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When Ricky met Homer!

Ricky Gervais tells Sky Magazine about writing and guest-starring in a new episode of The Simpsons.

So you've written an episode of The Simpsons! How does that feel?

It feels fantastic. It really is one of the highlights of my career. I suppose if I had an ambition when I first got into comedy, it would have been to get a joke on The Simpsons. It's just the greatest TV show ever.

How did the invitation come about?

After the Golden Globes in 2004 we were called for an audience with Man Groening, Al Jean and the writers in LA. They started quoting The Office to me - it was incredible. Then they said: "Would you want to be in The Simpsons?" I said: "Of course!" And they said: "Got any ideas? You might as well write it." That's when I got an adrenaline rush.

How do you go about writing for the most successful TV show ever?

Just think of an idea! The jokes come easier than the concept itself. I was thinking about stuff and sat down with my girlfriend and said: "Have they done a Wife Swap episode?" I checked with Al and he said they hadn't, which was great for me. That's where I really see eye to eye with The Simpsons - its deconstruction of telly and modern culture. The standard it has kept up is something beyond the reach of anything over here, I think. So I never got complacent and started thinking: "Yeah, of course I'm writing The Simpsons." Every time I think about it, I go: "Oh my God, I've written an episode of The Simpsons.''

Did it feel strange to have to work within the framework of someone else's show?

I don't think I know a programme better than The Simpsons apart from The Office and Extras. It's in my fabric. So it was great for me to write for them - it was like writing for the second series of The Office. I knew what all the characters were like - I could pick and choose. I just put my favourite characters in and wrote myself a nice part.

Which characters have you chosen?

Well, obviously Homer is the greatest and I love Moe and Lenny and Carl, so they're in it. I love Chief Wiggum as well - he makes a brief appearance.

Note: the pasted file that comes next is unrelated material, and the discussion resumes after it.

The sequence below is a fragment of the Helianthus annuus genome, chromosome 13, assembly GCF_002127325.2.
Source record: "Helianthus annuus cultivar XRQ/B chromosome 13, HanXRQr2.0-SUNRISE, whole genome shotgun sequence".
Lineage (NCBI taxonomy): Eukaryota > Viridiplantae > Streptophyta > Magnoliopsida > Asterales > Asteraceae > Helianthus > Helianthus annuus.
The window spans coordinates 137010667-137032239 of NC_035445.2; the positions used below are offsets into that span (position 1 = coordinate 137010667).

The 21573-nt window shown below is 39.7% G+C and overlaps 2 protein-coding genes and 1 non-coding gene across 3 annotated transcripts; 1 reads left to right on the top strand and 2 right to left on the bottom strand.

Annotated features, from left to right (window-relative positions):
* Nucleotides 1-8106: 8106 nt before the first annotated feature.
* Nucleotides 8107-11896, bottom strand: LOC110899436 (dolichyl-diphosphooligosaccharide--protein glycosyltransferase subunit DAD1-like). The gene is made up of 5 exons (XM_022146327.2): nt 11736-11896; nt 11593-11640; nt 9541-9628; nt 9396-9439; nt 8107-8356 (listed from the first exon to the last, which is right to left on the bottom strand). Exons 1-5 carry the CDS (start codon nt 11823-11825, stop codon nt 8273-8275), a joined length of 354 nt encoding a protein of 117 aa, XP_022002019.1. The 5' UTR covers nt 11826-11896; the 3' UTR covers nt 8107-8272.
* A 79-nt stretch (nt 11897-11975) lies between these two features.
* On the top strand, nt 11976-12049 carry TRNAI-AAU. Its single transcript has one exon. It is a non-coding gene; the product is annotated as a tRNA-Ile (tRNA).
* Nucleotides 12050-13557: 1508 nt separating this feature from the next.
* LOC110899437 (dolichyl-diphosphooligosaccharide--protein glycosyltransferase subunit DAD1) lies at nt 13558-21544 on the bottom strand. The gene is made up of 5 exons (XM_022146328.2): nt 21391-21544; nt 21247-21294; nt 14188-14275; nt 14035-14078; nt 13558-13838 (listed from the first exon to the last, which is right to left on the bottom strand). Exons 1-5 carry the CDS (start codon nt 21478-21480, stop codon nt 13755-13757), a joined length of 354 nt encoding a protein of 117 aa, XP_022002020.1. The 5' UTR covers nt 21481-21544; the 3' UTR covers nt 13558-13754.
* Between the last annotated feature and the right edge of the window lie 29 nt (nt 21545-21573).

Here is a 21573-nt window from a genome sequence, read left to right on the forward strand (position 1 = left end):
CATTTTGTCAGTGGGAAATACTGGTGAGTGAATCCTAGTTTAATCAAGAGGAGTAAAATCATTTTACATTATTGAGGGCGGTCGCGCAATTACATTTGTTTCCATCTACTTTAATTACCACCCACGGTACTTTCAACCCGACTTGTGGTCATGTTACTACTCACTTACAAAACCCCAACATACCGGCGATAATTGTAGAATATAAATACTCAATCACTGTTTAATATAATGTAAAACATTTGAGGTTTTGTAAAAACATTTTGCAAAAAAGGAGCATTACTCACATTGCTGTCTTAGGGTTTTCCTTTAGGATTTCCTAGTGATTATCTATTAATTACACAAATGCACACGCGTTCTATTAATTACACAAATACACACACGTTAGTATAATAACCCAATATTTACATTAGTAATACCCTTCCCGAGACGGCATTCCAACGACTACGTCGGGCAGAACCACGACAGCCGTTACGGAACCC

Can you reveal more about the episode and your character Charles?

Yeah, he's a very normal guy who goes on Wife Swap with his wife. She goes to the Simpson household and thinks she's landed in cave times and Marge comes to my house. Because she's so nice to me, I get the signals wrong and I get drunk and sing her a love song and try to woo her away from Homer!

What's it like to see yourself in Simpsons form?

I think they've nicely lost a few pounds, except on my top lip. I've got the Simpsons lip!

Are you like Homer?

I think all men are. If you're a man and you're not like Homer Simpson, you're lacking something! I love Homer because he's vulnerable, he's lazy, he's totally dependent on Marge, he's stupid, arrogant sometimes. It's a wonderfully drawn character.

How did your visit to LA go for the episode recording?

Amazing, just incredible. The first time Dan [Castellaneta] opened his mouth and spoke like Homer - forget it! It was like when you see a famous painting and you think: "Oh God, that's it!" I thought: "That's him! That's my hero Homer Simpson!" I was so nervous because everyone's so talented there. I'm sitting opposite Homer and sitting next to Marge and Hank Azaria and there's Harry Shearer doing about six voices and I'm thinking: "I've got to do one little weedy voice in this room full of talent."

But you did get to sing them the song you wrote for the show...

That was an amazing buzz. As you've probably noticed, I sneak a song in whenever I can. I did it in The Office and I do it in this. This one is the worst song in the world - the worst love song ever written and performed! I can say that now too: "I wrote a Simpsons song." Never mind Lennon and McCartney - I wrote a Simpsons song!

Matt Groening says you should be a regular character. Will you do more episodes?

Yeah, well, they did say I could do some more and I sent an email to Matt Greening and said: "Thank you for bigging me up and saying such nice things about me..." I am going to talk to some people about it, but anything can happen.

From Sky Magazine, April 2006